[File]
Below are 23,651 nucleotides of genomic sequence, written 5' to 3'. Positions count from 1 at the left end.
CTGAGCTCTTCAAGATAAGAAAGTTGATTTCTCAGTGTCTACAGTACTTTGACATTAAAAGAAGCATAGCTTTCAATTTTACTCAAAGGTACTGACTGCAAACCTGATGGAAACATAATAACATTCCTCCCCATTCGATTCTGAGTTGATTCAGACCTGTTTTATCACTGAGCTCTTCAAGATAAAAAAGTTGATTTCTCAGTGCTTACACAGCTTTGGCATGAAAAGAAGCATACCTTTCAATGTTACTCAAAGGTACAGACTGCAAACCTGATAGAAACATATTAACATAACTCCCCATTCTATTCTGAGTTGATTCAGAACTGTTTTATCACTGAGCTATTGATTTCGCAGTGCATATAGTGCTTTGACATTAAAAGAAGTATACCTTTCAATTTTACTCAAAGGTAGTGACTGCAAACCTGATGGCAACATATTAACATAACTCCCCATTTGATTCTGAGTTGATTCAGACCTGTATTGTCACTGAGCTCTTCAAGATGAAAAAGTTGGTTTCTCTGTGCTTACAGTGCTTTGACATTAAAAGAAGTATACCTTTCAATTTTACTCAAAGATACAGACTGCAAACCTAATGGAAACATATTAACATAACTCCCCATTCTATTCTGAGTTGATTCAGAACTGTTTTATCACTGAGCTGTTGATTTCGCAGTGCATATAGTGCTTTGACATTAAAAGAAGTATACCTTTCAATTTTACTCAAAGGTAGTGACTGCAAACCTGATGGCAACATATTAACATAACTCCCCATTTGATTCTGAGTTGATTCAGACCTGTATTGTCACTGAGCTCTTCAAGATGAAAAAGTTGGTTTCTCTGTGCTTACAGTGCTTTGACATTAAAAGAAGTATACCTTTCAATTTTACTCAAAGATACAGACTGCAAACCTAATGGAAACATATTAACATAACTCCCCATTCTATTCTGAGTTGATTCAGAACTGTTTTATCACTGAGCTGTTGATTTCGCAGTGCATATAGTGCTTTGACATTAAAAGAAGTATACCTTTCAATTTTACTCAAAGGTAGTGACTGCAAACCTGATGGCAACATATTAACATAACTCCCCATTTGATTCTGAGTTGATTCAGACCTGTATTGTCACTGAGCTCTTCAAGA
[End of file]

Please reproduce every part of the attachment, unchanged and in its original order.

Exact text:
Below are 23,651 nucleotides of genomic sequence, written 5' to 3'. Positions count from 1 at the left end.
CTGAGCTCTTCAAGATAAGAAAGTTGATTTCTCAGTGTCTACAGTACTTTGACATTAAAAGAAGCATAGCTTTCAATTTTACTCAAAGGTACTGACTGCAAACCTGATGGAAACATAATAACATTCCTCCCCATTCGATTCTGAGTTGATTCAGACCTGTTTTATCACTGAGCTCTTCAAGATAAAAAAGTTGATTTCTCAGTGCTTACACAGCTTTGGCATGAAAAGAAGCATACCTTTCAATGTTACTCAAAGGTACAGACTGCAAACCTGATAGAAACATATTAACATAACTCCCCATTCTATTCTGAGTTGATTCAGAACTGTTTTATCACTGAGCTATTGATTTCGCAGTGCATATAGTGCTTTGACATTAAAAGAAGTATACCTTTCAATTTTACTCAAAGGTAGTGACTGCAAACCTGATGGCAACATATTAACATAACTCCCCATTTGATTCTGAGTTGATTCAGACCTGTATTGTCACTGAGCTCTTCAAGATGAAAAAGTTGGTTTCTCTGTGCTTACAGTGCTTTGACATTAAAAGAAGTATACCTTTCAATTTTACTCAAAGATACAGACTGCAAACCTAATGGAAACATATTAACATAACTCCCCATTCTATTCTGAGTTGATTCAGAACTGTTTTATCACTGAGCTGTTGATTTCGCAGTGCATATAGTGCTTTGACATTAAAAGAAGTATACCTTTCAATTTTACTCAAAGGTAGTGACTGCAAACCTGATGGCAACATATTAACATAACTCCCCATTTGATTCTGAGTTGATTCAGACCTGTATTGTCACTGAGCTCTTCAAGATGAAAAAGTTGGTTTCTCTGTGCTTACAGTGCTTTGACATTAAAAGAAGTATACCTTTCAATTTTACTCAAAGATACAGACTGCAAACCTAATGGAAACATATTAACATAACTCCCCATTCTATTCTGAGTTGATTCAGAACTGTTTTATCACTGAGCTGTTGATTTCGCAGTGCATATAGTGCTTTGACATTAAAAGAAGTATACCTTTCAATTTTACTCAAAGGTAGTGACTGCAAACCTGATGGCAACATATTAACATAACTCCCCATTTGATTCTGAGTTGATTCAGACCTGTATTGTCACTGAGCTCTTCAAGA